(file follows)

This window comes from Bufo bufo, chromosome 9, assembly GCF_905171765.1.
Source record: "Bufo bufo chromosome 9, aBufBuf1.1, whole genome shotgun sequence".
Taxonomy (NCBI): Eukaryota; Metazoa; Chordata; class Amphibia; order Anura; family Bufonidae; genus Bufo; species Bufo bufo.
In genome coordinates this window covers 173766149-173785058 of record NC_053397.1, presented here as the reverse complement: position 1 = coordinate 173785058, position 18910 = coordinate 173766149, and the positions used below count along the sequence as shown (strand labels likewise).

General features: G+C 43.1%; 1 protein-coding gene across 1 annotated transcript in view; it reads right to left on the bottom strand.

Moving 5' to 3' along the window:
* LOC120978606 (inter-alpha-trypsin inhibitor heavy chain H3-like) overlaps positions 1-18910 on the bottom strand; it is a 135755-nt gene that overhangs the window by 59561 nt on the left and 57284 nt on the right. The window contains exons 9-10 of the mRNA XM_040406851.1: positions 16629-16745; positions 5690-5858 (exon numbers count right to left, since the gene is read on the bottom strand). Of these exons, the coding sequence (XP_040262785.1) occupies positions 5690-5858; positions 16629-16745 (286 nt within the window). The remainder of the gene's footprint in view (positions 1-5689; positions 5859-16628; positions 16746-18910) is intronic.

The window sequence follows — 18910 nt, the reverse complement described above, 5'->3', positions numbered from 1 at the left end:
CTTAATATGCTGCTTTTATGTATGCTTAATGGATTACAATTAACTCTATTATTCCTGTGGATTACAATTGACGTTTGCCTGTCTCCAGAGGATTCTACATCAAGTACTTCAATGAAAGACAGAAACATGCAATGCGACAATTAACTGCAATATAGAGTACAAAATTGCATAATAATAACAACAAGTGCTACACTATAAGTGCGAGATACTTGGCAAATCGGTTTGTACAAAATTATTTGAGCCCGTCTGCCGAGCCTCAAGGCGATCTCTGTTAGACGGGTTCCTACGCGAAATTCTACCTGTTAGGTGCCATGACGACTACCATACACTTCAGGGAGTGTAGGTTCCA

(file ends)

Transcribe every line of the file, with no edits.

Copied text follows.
This window comes from Bufo bufo, chromosome 9, assembly GCF_905171765.1.
Source record: "Bufo bufo chromosome 9, aBufBuf1.1, whole genome shotgun sequence".
Taxonomy (NCBI): Eukaryota; Metazoa; Chordata; class Amphibia; order Anura; family Bufonidae; genus Bufo; species Bufo bufo.
In genome coordinates this window covers 173766149-173785058 of record NC_053397.1, presented here as the reverse complement: position 1 = coordinate 173785058, position 18910 = coordinate 173766149, and the positions used below count along the sequence as shown (strand labels likewise).

General features: G+C 43.1%; 1 protein-coding gene across 1 annotated transcript in view; it reads right to left on the bottom strand.

Moving 5' to 3' along the window:
* LOC120978606 (inter-alpha-trypsin inhibitor heavy chain H3-like) overlaps positions 1-18910 on the bottom strand; it is a 135755-nt gene that overhangs the window by 59561 nt on the left and 57284 nt on the right. The window contains exons 9-10 of the mRNA XM_040406851.1: positions 16629-16745; positions 5690-5858 (exon numbers count right to left, since the gene is read on the bottom strand). Of these exons, the coding sequence (XP_040262785.1) occupies positions 5690-5858; positions 16629-16745 (286 nt within the window). The remainder of the gene's footprint in view (positions 1-5689; positions 5859-16628; positions 16746-18910) is intronic.

The window sequence follows — 18910 nt, the reverse complement described above, 5'->3', positions numbered from 1 at the left end:
CTTAATATGCTGCTTTTATGTATGCTTAATGGATTACAATTAACTCTATTATTCCTGTGGATTACAATTGACGTTTGCCTGTCTCCAGAGGATTCTACATCAAGTACTTCAATGAAAGACAGAAACATGCAATGCGACAATTAACTGCAATATAGAGTACAAAATTGCATAATAATAACAACAAGTGCTACACTATAAGTGCGAGATACTTGGCAAATCGGTTTGTACAAAATTATTTGAGCCCGTCTGCCGAGCCTCAAGGCGATCTCTGTTAGACGGGTTCCTACGCGAAATTCTACCTGTTAGGTGCCATGACGACTACCATACACTTCAGGGAGTGTAGGTTCCA